Pronunciation Adverb

quite (not comparable)

  1. (heading) To the greatest extent or degree; completely, entirely.
    1. With verbs, especially past participles. [from 14th c.]
      • 1590, Edmund Spenser, The Faerie Qveene. […], London: Printed [by John Wolfe] for VVilliam Ponsonbie, OCLC 960102938 ↗, book I:
        Thus when they had the witch disrobed quight, / And all her filthy feature open showne, / They let her goe at will, and wander wayes vnknowne.
      • 2005, Adrian Searle, The Guardian, 4 October:
        Nobuyoshi Araki has been called a monster, a pornographer and a genius - and the photographer quite agrees.
    2. With prepositional phrases and spatial adverbs. [from 15th c.]
      • 1891, Thomas Nelson Page, On Newfound River:
        Margaret passed quite through the pines, and reached the opening beyond which was what was once the yard, but was now, except for a strip of flower-border and turf which showed care, simply a tangle of bushes and briars.
      • 2010, Joanna Briscoe, The Guardian, 30 October:
        Religion and parochial etiquette are probed to reveal unhealthy, and sometimes shockingly violent, internal desires quite at odds with the surface life of a town in which tolerance is preached.
    3. With predicative adjectives. [from 15th c.]
      • 1914, Edgar Rice Burroughs, The Son of Tarzan:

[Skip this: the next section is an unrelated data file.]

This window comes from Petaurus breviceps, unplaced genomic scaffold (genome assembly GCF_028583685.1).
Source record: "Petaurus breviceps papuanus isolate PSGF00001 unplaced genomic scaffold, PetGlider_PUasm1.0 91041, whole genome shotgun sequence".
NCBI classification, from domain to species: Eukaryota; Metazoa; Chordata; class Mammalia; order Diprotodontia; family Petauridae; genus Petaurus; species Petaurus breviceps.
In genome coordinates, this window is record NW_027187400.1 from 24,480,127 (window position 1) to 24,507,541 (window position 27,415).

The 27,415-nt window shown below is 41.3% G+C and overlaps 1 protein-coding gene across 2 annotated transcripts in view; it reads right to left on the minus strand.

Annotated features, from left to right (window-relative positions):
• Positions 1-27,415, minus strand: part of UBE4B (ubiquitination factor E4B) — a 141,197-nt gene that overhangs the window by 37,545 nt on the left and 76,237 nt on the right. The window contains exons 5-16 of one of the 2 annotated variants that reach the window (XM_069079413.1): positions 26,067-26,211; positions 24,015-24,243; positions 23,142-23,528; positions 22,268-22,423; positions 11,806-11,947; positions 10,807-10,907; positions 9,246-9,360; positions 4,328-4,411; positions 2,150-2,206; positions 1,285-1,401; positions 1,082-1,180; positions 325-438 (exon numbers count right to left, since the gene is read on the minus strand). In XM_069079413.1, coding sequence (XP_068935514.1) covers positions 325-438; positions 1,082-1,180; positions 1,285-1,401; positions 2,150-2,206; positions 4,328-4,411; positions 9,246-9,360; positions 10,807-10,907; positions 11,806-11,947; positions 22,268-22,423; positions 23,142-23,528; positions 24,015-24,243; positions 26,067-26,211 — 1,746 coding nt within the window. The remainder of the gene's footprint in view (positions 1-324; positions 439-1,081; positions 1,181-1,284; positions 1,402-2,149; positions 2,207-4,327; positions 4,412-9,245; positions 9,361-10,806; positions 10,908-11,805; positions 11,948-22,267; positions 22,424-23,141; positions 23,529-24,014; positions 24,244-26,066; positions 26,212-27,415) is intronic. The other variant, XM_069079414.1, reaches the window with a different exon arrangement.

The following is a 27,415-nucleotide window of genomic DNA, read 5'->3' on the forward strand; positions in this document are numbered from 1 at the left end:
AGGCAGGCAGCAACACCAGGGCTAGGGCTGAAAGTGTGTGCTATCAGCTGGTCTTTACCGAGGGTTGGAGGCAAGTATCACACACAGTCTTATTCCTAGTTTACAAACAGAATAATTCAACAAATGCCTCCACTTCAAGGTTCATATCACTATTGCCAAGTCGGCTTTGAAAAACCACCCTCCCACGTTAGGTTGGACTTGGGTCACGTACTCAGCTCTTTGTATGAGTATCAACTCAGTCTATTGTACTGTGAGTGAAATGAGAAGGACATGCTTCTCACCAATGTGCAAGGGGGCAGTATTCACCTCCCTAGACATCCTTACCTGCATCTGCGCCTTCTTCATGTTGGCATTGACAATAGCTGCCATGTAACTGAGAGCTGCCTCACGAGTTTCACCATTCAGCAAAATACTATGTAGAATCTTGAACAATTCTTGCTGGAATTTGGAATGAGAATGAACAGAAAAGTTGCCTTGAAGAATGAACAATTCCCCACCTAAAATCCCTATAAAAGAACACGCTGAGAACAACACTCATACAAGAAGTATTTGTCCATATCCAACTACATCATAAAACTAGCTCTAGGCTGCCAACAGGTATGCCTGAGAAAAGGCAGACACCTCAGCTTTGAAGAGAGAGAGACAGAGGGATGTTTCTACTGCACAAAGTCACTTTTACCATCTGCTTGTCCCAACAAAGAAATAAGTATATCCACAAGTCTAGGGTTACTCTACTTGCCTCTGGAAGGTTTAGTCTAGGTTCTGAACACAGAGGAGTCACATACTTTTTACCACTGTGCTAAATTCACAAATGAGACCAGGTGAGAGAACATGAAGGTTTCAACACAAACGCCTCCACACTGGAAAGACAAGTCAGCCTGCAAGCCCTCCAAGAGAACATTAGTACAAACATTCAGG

El Adrea was quite dead. No more will he slink silently upon his unsuspecting prey.
      • 1992, Rudolf M[athias] Schuster, The Hepaticae and Anthocerotae of North America: East of the Hundredth Meridian, volume V, New York, N.Y.: Columbia University Press, →ISBN, page 5:
        In Lejeuneaceae vegetative branches normally originate from the basiscopic basal portion of a lateral segment half, as in the Radulaceae, and the associated leaves, therefore, are quite unmodified.
    4. With attributive adjectives, following an (especially indefinite) article; chiefly as expressing contrast, difference etc. [from 16th c.]
      • 2003, Richard Dawkins, A Devil's Chaplain:
        When I warned him that his words might be offensive to identical twins, he said that identical twins were a quite different case.
      • 2011, Peter Preston, The Observer, 18 September:
        Create a new, quite separate, private company – say Murdoch Newspaper Holdings – and give it all, or most of, the papers that News Corp owns.
    5. Preceding nouns introduced by the indefinite article. Chiefly in negative constructions. [from 16th c.]
      • 1791, James Boswell, Life of Samuel Johnson:
        I ventured to hint that he was not quite a fair judge, as Churchill had attacked him violently.
      • 1920, John Galsworthy, “Timothy Stays the Rot”, in In Chancery, London: William Heinemann, OCLC 312632 ↗, part II, page 212 ↗:
        And with a prolonged sound, not quite a sniff and not quite a snort, he trod on Euphemia's toe, and went out, leaving a sensation and a faint scent of barley−sugar behind him.
    6. With adverbs of manner. [from 17th c.]
      • 2009, John F. Schmutz, The Battle of the Crater: A complete history:
        However, the proceedings were quite carefully orchestrated to produce what seemed to be a predetermined outcome.
      • 2011, Bob Burgess, The Guardian, 18 October:
        Higher education institutions in the UK are, quite rightly, largely autonomous.
  2. (heading) In a fully justified sense; truly, perfectly, actually.
    1. Coming before the indefinite article and an attributive adjective. (Now largely merged with moderative senses, below.) [from 17th c.]